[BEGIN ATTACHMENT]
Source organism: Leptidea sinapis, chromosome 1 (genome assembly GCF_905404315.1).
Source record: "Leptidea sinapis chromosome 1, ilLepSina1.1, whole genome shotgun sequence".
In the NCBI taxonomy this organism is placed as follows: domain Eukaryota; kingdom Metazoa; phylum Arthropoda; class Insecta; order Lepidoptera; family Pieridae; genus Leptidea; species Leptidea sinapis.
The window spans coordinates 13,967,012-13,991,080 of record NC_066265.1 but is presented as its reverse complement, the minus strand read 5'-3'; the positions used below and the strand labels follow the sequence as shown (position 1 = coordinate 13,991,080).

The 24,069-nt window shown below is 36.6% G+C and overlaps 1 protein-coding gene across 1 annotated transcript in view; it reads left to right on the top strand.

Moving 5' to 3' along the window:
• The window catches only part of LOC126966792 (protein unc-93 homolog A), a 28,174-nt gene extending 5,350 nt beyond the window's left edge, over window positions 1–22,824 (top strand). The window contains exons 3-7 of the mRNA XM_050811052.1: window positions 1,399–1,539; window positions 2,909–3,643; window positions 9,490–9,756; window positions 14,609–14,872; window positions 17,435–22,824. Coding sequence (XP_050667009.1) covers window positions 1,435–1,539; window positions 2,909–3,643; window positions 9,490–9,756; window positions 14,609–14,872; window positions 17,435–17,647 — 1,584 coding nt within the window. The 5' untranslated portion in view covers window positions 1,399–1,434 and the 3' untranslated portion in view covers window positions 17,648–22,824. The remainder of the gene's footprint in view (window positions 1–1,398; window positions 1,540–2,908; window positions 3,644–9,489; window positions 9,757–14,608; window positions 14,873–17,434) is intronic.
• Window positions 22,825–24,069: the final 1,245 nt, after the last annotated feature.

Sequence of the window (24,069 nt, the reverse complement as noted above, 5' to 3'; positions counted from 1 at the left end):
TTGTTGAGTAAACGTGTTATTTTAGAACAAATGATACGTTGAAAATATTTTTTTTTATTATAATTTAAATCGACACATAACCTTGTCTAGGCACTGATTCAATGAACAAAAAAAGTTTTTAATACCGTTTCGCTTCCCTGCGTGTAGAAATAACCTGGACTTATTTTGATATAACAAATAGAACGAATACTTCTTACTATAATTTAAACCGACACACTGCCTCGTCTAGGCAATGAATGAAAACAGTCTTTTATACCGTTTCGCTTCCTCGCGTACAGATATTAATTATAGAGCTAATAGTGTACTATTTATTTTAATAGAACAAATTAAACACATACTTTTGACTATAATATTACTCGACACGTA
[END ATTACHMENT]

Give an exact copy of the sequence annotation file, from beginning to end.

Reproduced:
Source organism: Leptidea sinapis, chromosome 1 (genome assembly GCF_905404315.1).
Source record: "Leptidea sinapis chromosome 1, ilLepSina1.1, whole genome shotgun sequence".
In the NCBI taxonomy this organism is placed as follows: domain Eukaryota; kingdom Metazoa; phylum Arthropoda; class Insecta; order Lepidoptera; family Pieridae; genus Leptidea; species Leptidea sinapis.
The window spans coordinates 13,967,012-13,991,080 of record NC_066265.1 but is presented as its reverse complement, the minus strand read 5'-3'; the positions used below and the strand labels follow the sequence as shown (position 1 = coordinate 13,991,080).

The 24,069-nt window shown below is 36.6% G+C and overlaps 1 protein-coding gene across 1 annotated transcript in view; it reads left to right on the top strand.

Moving 5' to 3' along the window:
• The window catches only part of LOC126966792 (protein unc-93 homolog A), a 28,174-nt gene extending 5,350 nt beyond the window's left edge, over window positions 1–22,824 (top strand). The window contains exons 3-7 of the mRNA XM_050811052.1: window positions 1,399–1,539; window positions 2,909–3,643; window positions 9,490–9,756; window positions 14,609–14,872; window positions 17,435–22,824. Coding sequence (XP_050667009.1) covers window positions 1,435–1,539; window positions 2,909–3,643; window positions 9,490–9,756; window positions 14,609–14,872; window positions 17,435–17,647 — 1,584 coding nt within the window. The 5' untranslated portion in view covers window positions 1,399–1,434 and the 3' untranslated portion in view covers window positions 17,648–22,824. The remainder of the gene's footprint in view (window positions 1–1,398; window positions 1,540–2,908; window positions 3,644–9,489; window positions 9,757–14,608; window positions 14,873–17,434) is intronic.
• Window positions 22,825–24,069: the final 1,245 nt, after the last annotated feature.

Sequence of the window (24,069 nt, the reverse complement as noted above, 5' to 3'; positions counted from 1 at the left end):
TTGTTGAGTAAACGTGTTATTTTAGAACAAATGATACGTTGAAAATATTTTTTTTTATTATAATTTAAATCGACACATAACCTTGTCTAGGCACTGATTCAATGAACAAAAAAAGTTTTTAATACCGTTTCGCTTCCCTGCGTGTAGAAATAACCTGGACTTATTTTGATATAACAAATAGAACGAATACTTCTTACTATAATTTAAACCGACACACTGCCTCGTCTAGGCAATGAATGAAAACAGTCTTTTATACCGTTTCGCTTCCTCGCGTACAGATATTAATTATAGAGCTAATAGTGTACTATTTATTTTAATAGAACAAATTAAACACATACTTTTGACTATAATATTACTCGACACGTA